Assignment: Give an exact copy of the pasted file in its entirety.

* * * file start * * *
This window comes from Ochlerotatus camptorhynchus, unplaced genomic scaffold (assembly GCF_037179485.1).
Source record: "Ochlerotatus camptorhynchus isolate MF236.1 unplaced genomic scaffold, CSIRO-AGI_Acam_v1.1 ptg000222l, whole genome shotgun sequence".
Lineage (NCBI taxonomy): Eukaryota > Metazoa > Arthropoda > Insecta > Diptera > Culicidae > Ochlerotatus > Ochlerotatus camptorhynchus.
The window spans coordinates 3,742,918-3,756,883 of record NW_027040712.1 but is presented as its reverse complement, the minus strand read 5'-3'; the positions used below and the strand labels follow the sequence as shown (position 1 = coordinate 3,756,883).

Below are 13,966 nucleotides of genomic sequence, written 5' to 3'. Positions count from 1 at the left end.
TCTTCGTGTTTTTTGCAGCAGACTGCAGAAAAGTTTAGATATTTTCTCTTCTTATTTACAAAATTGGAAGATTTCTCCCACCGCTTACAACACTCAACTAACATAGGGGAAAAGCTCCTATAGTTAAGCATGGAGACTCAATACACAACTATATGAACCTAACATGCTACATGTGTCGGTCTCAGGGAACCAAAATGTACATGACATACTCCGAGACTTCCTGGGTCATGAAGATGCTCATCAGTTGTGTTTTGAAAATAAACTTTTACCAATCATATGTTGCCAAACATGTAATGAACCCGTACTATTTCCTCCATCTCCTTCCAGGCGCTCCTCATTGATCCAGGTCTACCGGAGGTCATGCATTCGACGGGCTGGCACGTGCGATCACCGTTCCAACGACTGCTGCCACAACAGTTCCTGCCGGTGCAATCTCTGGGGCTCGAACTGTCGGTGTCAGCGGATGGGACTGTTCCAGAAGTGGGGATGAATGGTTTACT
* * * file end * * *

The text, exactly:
This window comes from Ochlerotatus camptorhynchus, unplaced genomic scaffold (assembly GCF_037179485.1).
Source record: "Ochlerotatus camptorhynchus isolate MF236.1 unplaced genomic scaffold, CSIRO-AGI_Acam_v1.1 ptg000222l, whole genome shotgun sequence".
Lineage (NCBI taxonomy): Eukaryota > Metazoa > Arthropoda > Insecta > Diptera > Culicidae > Ochlerotatus > Ochlerotatus camptorhynchus.
The window spans coordinates 3,742,918-3,756,883 of record NW_027040712.1 but is presented as its reverse complement, the minus strand read 5'-3'; the positions used below and the strand labels follow the sequence as shown (position 1 = coordinate 3,756,883).

Below are 13,966 nucleotides of genomic sequence, written 5' to 3'. Positions count from 1 at the left end.
TCTTCGTGTTTTTTGCAGCAGACTGCAGAAAAGTTTAGATATTTTCTCTTCTTATTTACAAAATTGGAAGATTTCTCCCACCGCTTACAACACTCAACTAACATAGGGGAAAAGCTCCTATAGTTAAGCATGGAGACTCAATACACAACTATATGAACCTAACATGCTACATGTGTCGGTCTCAGGGAACCAAAATGTACATGACATACTCCGAGACTTCCTGGGTCATGAAGATGCTCATCAGTTGTGTTTTGAAAATAAACTTTTACCAATCATATGTTGCCAAACATGTAATGAACCCGTACTATTTCCTCCATCTCCTTCCAGGCGCTCCTCATTGATCCAGGTCTACCGGAGGTCATGCATTCGACGGGCTGGCACGTGCGATCACCGTTCCAACGACTGCTGCCACAACAGTTCCTGCCGGTGCAATCTCTGGGGCTCGAACTGTCGGTGTCAGCGGATGGGACTGTTCCAGAAGTGGGGATGAATGGTTTACT